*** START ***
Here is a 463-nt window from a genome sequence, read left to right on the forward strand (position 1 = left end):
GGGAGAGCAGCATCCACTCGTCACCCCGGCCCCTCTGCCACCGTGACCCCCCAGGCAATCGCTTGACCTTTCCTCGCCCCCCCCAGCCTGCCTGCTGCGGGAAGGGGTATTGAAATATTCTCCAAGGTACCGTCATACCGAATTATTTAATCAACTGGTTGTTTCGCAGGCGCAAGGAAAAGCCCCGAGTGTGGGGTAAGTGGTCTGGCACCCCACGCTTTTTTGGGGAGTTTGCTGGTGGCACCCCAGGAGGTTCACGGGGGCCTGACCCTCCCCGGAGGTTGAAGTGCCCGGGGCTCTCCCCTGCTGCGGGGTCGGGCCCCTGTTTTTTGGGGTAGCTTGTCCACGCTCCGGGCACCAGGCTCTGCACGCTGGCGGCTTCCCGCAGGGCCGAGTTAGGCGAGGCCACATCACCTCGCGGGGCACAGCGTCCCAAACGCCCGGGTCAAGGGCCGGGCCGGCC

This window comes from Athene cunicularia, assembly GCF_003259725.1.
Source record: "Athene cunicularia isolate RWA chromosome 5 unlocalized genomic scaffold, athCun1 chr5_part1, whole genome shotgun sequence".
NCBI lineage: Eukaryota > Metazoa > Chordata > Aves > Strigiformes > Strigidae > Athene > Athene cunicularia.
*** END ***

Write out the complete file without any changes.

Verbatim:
Here is a 463-nt window from a genome sequence, read left to right on the forward strand (position 1 = left end):
GGGAGAGCAGCATCCACTCGTCACCCCGGCCCCTCTGCCACCGTGACCCCCCAGGCAATCGCTTGACCTTTCCTCGCCCCCCCCAGCCTGCCTGCTGCGGGAAGGGGTATTGAAATATTCTCCAAGGTACCGTCATACCGAATTATTTAATCAACTGGTTGTTTCGCAGGCGCAAGGAAAAGCCCCGAGTGTGGGGTAAGTGGTCTGGCACCCCACGCTTTTTTGGGGAGTTTGCTGGTGGCACCCCAGGAGGTTCACGGGGGCCTGACCCTCCCCGGAGGTTGAAGTGCCCGGGGCTCTCCCCTGCTGCGGGGTCGGGCCCCTGTTTTTTGGGGTAGCTTGTCCACGCTCCGGGCACCAGGCTCTGCACGCTGGCGGCTTCCCGCAGGGCCGAGTTAGGCGAGGCCACATCACCTCGCGGGGCACAGCGTCCCAAACGCCCGGGTCAAGGGCCGGGCCGGCC

This window comes from Athene cunicularia, assembly GCF_003259725.1.
Source record: "Athene cunicularia isolate RWA chromosome 5 unlocalized genomic scaffold, athCun1 chr5_part1, whole genome shotgun sequence".
NCBI lineage: Eukaryota > Metazoa > Chordata > Aves > Strigiformes > Strigidae > Athene > Athene cunicularia.